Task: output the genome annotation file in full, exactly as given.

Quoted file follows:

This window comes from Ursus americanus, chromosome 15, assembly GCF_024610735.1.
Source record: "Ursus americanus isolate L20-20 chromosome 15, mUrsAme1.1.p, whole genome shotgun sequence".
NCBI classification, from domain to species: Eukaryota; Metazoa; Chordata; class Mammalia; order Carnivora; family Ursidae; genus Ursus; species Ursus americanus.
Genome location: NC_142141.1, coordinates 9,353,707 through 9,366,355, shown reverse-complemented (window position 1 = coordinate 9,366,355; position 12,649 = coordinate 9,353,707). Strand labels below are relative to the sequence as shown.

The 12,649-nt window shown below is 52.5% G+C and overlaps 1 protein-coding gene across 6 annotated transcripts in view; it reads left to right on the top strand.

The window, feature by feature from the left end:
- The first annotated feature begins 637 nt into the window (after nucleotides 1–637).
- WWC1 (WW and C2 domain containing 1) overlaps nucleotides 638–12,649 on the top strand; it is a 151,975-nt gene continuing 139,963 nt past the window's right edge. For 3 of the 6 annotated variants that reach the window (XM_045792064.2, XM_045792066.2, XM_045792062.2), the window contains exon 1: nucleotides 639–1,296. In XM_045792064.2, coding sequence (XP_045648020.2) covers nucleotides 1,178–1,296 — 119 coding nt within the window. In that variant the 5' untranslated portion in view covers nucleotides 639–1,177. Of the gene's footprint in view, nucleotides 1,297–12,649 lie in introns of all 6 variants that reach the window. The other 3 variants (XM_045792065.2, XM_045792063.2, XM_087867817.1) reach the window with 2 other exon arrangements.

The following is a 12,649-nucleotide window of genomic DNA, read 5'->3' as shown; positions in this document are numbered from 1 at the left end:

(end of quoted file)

This window comes from Ursus americanus, chromosome 15, assembly GCF_024610735.1.
Source record: "Ursus americanus isolate L20-20 chromosome 15, mUrsAme1.1.p, whole genome shotgun sequence".
NCBI classification, from domain to species: Eukaryota; Metazoa; Chordata; class Mammalia; order Carnivora; family Ursidae; genus Ursus; species Ursus americanus.
Genome location: NC_142141.1, coordinates 9,353,707 through 9,366,355, shown reverse-complemented (window position 1 = coordinate 9,366,355; position 12,649 = coordinate 9,353,707). Strand labels below are relative to the sequence as shown.

The 12,649-nt window shown below is 52.5% G+C and overlaps 1 protein-coding gene across 6 annotated transcripts in view; it reads left to right on the top strand.

The window, feature by feature from the left end:
- The first annotated feature begins 637 nt into the window (after nucleotides 1–637).
- WWC1 (WW and C2 domain containing 1) overlaps nucleotides 638–12,649 on the top strand; it is a 151,975-nt gene continuing 139,963 nt past the window's right edge. For 3 of the 6 annotated variants that reach the window (XM_045792064.2, XM_045792066.2, XM_045792062.2), the window contains exon 1: nucleotides 639–1,296. In XM_045792064.2, coding sequence (XP_045648020.2) covers nucleotides 1,178–1,296 — 119 coding nt within the window. In that variant the 5' untranslated portion in view covers nucleotides 639–1,177. Of the gene's footprint in view, nucleotides 1,297–12,649 lie in introns of all 6 variants that reach the window. The other 3 variants (XM_045792065.2, XM_045792063.2, XM_087867817.1) reach the window with 2 other exon arrangements.

The following is a 12,649-nucleotide window of genomic DNA, read 5'->3' as shown; positions in this document are numbered from 1 at the left end: